agencies, any government agency or any court or other officer or
agency of the unified judicial system.
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"Hearing." An administrative proceeding on issues in which a
decision of the presiding officer may be made in a contested
case.
"Independent agency." Boards, commissions, authorities and
other agencies and officers of the Commonwealth government which
are not subject to the policy supervision and control of the
Governor, but the term does not include any court or other
officer or agency of the unified judicial system or the General
Assembly and its officers and agencies.
"Index." A searchable list of adjudications maintained by an
agency of the office under section 606 (relating to index of
adjudications).
"Interpret." Either one of the following:
(1) For purposes of Subchapter C of Chapter 5 (relating
to administrative proceeding interpreters for persons with
limited English proficiency), to convey spoken and written
English into the language of the person with limited English
proficiency and to convey oral and written statements by the
person into spoken English.
(2) For purposes of Subchapter D of Chapter 5 (relating
to administrative proceeding interpreters for persons who are
deaf), to convey spoken English in a manner understood by the
person who is deaf and to convey statements made by the
person who is deaf into English through, but not limited to,
American Sign Language and transliteration or the use of
computer-aided real-time captioning (CART) or similar
procedure.
"Interpreter." Includes both a certified interpreter and an
otherwise qualified interpreter.
"Judicial proceeding." An "action," "appeal" or "proceeding"
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in any "court" of this Commonwealth as those terms are defined
in 42 Pa.C.S. § 102 (relating to definitions).
"Limited ability to speak or understand English." The
ability to speak exclusively or primarily a language other than
English and the inability to sufficiently speak or understand
English.
"Local agency." A government agency other than a
Commonwealth agency.
"Matter." Action, proceeding or appeal.
"Office." The Office of Administrative Hearings established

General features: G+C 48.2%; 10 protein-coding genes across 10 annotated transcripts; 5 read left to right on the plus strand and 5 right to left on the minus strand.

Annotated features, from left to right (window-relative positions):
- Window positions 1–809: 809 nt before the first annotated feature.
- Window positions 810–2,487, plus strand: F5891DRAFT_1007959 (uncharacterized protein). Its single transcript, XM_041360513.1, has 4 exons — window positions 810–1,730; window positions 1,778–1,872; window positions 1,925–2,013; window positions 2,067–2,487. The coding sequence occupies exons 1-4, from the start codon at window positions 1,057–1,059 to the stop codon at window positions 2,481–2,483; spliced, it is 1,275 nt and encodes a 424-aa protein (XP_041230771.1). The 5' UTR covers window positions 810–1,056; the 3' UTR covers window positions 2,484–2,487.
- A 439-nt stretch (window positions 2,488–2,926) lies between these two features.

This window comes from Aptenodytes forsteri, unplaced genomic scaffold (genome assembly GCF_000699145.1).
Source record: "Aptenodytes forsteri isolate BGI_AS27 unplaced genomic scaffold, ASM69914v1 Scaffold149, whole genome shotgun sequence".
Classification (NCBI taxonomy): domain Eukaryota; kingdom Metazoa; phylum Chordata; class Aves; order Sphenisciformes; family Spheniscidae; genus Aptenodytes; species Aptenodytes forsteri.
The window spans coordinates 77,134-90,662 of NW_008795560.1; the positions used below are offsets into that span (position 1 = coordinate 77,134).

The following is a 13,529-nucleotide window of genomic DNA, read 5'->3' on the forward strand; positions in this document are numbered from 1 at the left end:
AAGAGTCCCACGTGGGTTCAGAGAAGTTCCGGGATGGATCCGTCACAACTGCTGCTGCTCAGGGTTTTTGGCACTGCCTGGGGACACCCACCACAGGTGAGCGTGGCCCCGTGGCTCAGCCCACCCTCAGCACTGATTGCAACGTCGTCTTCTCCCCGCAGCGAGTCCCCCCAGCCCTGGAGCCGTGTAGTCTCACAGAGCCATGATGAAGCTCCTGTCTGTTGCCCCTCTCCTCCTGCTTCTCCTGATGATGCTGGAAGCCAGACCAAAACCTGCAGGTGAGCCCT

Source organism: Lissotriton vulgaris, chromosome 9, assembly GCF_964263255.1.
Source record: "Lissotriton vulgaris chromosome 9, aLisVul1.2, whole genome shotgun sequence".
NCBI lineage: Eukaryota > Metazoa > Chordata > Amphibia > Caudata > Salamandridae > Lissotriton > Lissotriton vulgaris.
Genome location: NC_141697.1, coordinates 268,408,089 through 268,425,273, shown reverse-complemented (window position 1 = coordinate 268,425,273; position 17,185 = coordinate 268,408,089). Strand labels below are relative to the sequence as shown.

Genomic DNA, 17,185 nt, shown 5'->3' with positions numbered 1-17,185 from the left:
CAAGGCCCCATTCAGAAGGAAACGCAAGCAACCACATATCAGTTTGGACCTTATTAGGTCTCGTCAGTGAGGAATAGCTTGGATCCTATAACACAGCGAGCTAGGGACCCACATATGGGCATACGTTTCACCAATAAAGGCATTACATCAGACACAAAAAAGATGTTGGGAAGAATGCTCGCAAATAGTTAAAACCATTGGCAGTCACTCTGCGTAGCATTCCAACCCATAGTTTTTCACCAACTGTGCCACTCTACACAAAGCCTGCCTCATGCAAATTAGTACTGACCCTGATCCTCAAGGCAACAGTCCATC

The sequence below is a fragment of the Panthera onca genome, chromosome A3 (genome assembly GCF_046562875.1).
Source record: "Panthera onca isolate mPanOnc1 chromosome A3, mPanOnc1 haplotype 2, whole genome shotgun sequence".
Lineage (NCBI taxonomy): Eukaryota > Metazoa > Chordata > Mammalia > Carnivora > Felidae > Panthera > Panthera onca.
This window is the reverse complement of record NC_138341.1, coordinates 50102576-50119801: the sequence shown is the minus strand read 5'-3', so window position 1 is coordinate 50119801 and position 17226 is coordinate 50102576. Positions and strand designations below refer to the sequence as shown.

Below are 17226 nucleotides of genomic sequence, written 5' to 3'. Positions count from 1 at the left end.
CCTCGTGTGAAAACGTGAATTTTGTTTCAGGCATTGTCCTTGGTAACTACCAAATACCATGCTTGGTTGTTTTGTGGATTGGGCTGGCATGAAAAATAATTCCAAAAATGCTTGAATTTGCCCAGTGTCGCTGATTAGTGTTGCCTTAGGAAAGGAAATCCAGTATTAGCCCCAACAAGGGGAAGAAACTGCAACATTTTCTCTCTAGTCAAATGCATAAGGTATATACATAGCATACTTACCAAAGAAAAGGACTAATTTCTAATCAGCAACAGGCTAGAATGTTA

in section 601 (relating to establishment and function).
"Otherwise qualified interpreter." A person who:
(1) For purposes of Subchapter C of Chapter 5 (relating
to administrative proceeding interpreters for persons with
limited English proficiency):
(i) is readily able to interpret; and
(ii) has read, understands and agrees to abide by
the code of professional conduct for administrative
proceeding interpreters for persons with limited English
proficiency as established by the Department of Labor and
Industry in accordance with Subchapter C of Chapter 5.
(2) For purposes of Subchapter D of Chapter 5 (relating
to administrative proceeding interpreters for persons who are
deaf):
(i) is readily able to interpret;
(ii) is certified by the National Association of the
Deaf, the Registry of Interpreters for the Deaf or
similar registry; and
(iii) has read, understands and agrees to abide by
the code of professional conduct for administrative
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proceeding interpreters for persons who are deaf as
established by the Department of Labor and Industry in
accordance with Subchapter D of Chapter 5.
"Party." Any person [who] that appears in a proceeding
[before an agency who] and has a direct interest in the subject
matter of [such proceeding] an agency action.
"Person." Includes a government unit [or an agency of the
Federal Government].
"Person who is deaf." A party or witness who is deaf.
"Person with limited English proficiency." A party or a
witness who has limited ability to speak or understand English.
"Presiding officer." An individual [appointed by an agency
to preside] who presides at an administrative proceeding.
"Proceeding." A formal or informal agency process commenced
or conducted by an agency.
"Recommended order." An order which:
(1) is issued by a presiding officer without final
decisional authority; and
(2) is subject to review by the agency head.
"Transliteration." To convey spoken or written English in an
English-based sign system and the process of conveying an
English-based sign system in spoken or written English.
"Witness." A person who testifies in a proceeding before an
agency.
§ 103. [Administrative Agency Law.] Administrative Procedure
Act.
(a) General rule.--The provisions of Subchapter A of Chapter
5 (relating to practice and procedure of Commonwealth agencies)
and Subchapter A of Chapter 7 (relating to judicial review of
Commonwealth agency action) shall be known and may be cited as
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the ["Administrative Agency Law."] Administrative Procedure Act.
* * *
Section 2. Subchapter A of Chapter 5 of Title 2 is amended
to read:
SUBCHAPTER A
PRACTICE AND PROCEDURE OF
COMMONWEALTH AGENCIES
[Sec.
501. Scope of subchapter.
502. Representation.
503. Discipline.
504. Hearing and record.
505. Evidence and cross-examination.
506. Briefs and oral argument.
507. Contents and service of adjudications.
508. Notice to Department of Justice.
§ 501. Scope of subchapter.
(a) General rule.--Except as provided in subsection (b),
this subchapter shall apply to all Commonwealth agencies.
(b) Exception.--None of the provisions of this subchapter
shall apply to:
(1) Proceedings before the Department of Revenue,
Auditor General or Board of Finance and Revenue, involving
the original settlement, assessment or determination or
resettlement, reassessment or redetermination, review or
refund of taxes, interest or payments made into the
Commonwealth treasury.